I was cooking the fish when the door swung open and there was Peter. He hadn’t been gone long.
“The woman were right,” Peter said. “He is gone.”
“What does this mean?” Andrew asked.
“The pharisees will probably come. They’re going to think we stole the body.”
“Simon Peter!” Andrew said angrily. “Why would they come after us? We’re fisherman, not soldiers. There is no way we could have gotten through the contingent. Those soldiers could practically destroy all of Israel if they wanted to.”
“My name is Cephas, now.”
“He’s dead Peter. You can keep on being called “rock” all you want, but what will you be the rock of? The rock of a dead messiah?”
“But the woman saw angels,” John said.
“You know how she is,” Peter said. “She was practically insane on Friday night. Wasting all that oil. Kissing Jesus. I’m surprised Jesus himself didn’t push her away. It just wasn’t right. There is something wrong with her—something not quite right—and we all know it.”
The door almost bust down when the two men entered. Peter grabbed his sword quickly, and held it to one of the men’s throat.
“We come in peace,” the first man said. “We’ve seen him. He is alive!”
“Are you with them?” Peter asked not above a whisper. “I will not have you here blaspheming and telling lies in the name of the temple guard.”
“We do not come from the temple guard, we were on the road to Emmaus, and we saw Jesus.”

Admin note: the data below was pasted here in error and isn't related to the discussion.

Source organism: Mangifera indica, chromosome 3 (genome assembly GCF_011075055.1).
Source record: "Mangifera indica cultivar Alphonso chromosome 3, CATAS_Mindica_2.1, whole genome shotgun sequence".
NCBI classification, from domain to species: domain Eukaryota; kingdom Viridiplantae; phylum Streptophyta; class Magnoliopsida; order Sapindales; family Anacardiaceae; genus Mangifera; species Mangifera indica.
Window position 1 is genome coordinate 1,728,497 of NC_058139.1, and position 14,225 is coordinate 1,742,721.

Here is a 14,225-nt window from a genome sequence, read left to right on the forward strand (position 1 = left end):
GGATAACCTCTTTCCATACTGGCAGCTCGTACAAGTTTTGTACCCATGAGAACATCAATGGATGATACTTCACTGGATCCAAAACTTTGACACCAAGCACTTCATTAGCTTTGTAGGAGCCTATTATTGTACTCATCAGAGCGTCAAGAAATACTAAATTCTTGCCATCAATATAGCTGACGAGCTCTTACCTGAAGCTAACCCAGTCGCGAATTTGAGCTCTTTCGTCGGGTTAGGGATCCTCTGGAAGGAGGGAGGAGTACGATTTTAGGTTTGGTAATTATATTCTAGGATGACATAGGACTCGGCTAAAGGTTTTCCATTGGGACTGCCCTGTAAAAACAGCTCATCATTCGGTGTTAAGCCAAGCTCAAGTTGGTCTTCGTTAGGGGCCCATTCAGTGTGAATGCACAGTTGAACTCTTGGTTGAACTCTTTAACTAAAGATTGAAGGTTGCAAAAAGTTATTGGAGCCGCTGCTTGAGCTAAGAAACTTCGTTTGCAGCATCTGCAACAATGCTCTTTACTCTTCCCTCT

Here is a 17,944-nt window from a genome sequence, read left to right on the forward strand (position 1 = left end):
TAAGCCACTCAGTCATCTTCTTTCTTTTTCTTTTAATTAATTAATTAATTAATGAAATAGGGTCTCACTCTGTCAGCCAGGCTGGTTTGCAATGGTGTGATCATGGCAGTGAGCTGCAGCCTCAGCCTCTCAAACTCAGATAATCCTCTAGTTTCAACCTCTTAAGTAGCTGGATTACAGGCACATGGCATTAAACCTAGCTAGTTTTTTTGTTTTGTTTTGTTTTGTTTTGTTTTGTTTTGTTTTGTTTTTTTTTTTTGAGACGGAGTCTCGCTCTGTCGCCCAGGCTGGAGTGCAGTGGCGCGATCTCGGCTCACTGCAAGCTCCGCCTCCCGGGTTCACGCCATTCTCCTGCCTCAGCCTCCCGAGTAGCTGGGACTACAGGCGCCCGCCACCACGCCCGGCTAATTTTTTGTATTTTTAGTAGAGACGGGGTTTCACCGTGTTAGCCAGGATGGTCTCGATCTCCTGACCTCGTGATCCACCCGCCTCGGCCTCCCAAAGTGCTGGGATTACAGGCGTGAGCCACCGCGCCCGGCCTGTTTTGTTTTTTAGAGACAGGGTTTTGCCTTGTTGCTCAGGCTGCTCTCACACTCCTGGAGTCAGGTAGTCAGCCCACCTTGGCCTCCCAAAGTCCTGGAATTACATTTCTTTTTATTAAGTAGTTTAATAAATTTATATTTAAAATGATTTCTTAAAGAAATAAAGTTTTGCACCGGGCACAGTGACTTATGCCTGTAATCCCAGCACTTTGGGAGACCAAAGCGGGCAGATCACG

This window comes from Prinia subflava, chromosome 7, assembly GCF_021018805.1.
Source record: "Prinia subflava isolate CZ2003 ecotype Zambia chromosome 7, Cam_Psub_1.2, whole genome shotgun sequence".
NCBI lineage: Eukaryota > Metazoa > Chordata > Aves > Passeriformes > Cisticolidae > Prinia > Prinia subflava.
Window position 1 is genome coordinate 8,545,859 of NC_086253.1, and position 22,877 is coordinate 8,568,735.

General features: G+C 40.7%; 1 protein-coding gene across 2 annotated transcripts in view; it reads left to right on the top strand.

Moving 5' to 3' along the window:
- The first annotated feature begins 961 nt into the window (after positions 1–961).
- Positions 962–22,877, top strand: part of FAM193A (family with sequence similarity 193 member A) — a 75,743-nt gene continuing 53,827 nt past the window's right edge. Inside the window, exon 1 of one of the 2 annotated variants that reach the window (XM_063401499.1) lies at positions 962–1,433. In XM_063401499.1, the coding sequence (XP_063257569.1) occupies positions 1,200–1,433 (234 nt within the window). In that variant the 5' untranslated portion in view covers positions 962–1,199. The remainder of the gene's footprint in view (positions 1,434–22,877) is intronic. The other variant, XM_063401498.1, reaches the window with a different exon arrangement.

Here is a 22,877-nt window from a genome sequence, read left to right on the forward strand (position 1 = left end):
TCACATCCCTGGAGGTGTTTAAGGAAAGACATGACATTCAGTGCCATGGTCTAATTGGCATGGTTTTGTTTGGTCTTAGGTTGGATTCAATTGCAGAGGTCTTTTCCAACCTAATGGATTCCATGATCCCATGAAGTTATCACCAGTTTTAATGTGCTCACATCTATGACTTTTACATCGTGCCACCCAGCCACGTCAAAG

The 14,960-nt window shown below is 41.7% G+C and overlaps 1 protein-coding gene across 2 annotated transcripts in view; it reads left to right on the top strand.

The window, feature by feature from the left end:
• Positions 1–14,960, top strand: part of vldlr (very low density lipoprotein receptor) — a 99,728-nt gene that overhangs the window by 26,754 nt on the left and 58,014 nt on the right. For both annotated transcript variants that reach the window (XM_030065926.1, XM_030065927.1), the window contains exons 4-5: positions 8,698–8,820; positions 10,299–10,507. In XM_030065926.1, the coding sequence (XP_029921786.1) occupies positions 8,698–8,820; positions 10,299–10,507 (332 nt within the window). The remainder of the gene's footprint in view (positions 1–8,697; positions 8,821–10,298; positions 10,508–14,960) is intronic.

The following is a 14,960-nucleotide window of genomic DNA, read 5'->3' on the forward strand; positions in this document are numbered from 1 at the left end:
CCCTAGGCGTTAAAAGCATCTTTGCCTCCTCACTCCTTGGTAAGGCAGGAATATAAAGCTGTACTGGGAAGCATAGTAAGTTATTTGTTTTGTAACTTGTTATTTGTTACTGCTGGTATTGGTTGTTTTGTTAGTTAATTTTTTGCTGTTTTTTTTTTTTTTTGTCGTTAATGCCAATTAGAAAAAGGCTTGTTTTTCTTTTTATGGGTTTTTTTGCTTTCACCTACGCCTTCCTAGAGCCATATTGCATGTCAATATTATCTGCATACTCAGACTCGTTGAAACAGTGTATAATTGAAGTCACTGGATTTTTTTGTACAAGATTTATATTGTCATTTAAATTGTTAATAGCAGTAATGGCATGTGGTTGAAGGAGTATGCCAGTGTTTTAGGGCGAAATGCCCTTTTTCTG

Peter did not let down his sword.
“John,” Peter said. “Grab them. I want them tied up. The temple guard is trying to bring us out of hiding. What they are saying cannot be true. You saw him with your own eyes carried in his mother’s arms and buried.”
“Do you know why I named you Cephas?” one of the men in the room asked.
Peter could not mistake that voice. He would never mistake this man. I saw the sword drop from his name in an instant. His face changed. He was undone, unmade, and he fell to his knees.
“I named you Cephas because you are my rock. So why do you hold these men hostage as if they blaspheme? They speak in my name,” he said.
The other disciples were dumbstruck. They could say nothing. In fact, there was really nothing to say.
“Why do you like at me,” he said. “Are you surprised? Did you think death was my equal? Did you think Rome can hold me back? Did you believe that the cross was the end? Look at my hands and my feet. I am no spirit. I am flesh and blood, just as I have always been among you. Now. Can I have some of that fish?”
And what can you do? What can you do?
I gave him something to eat.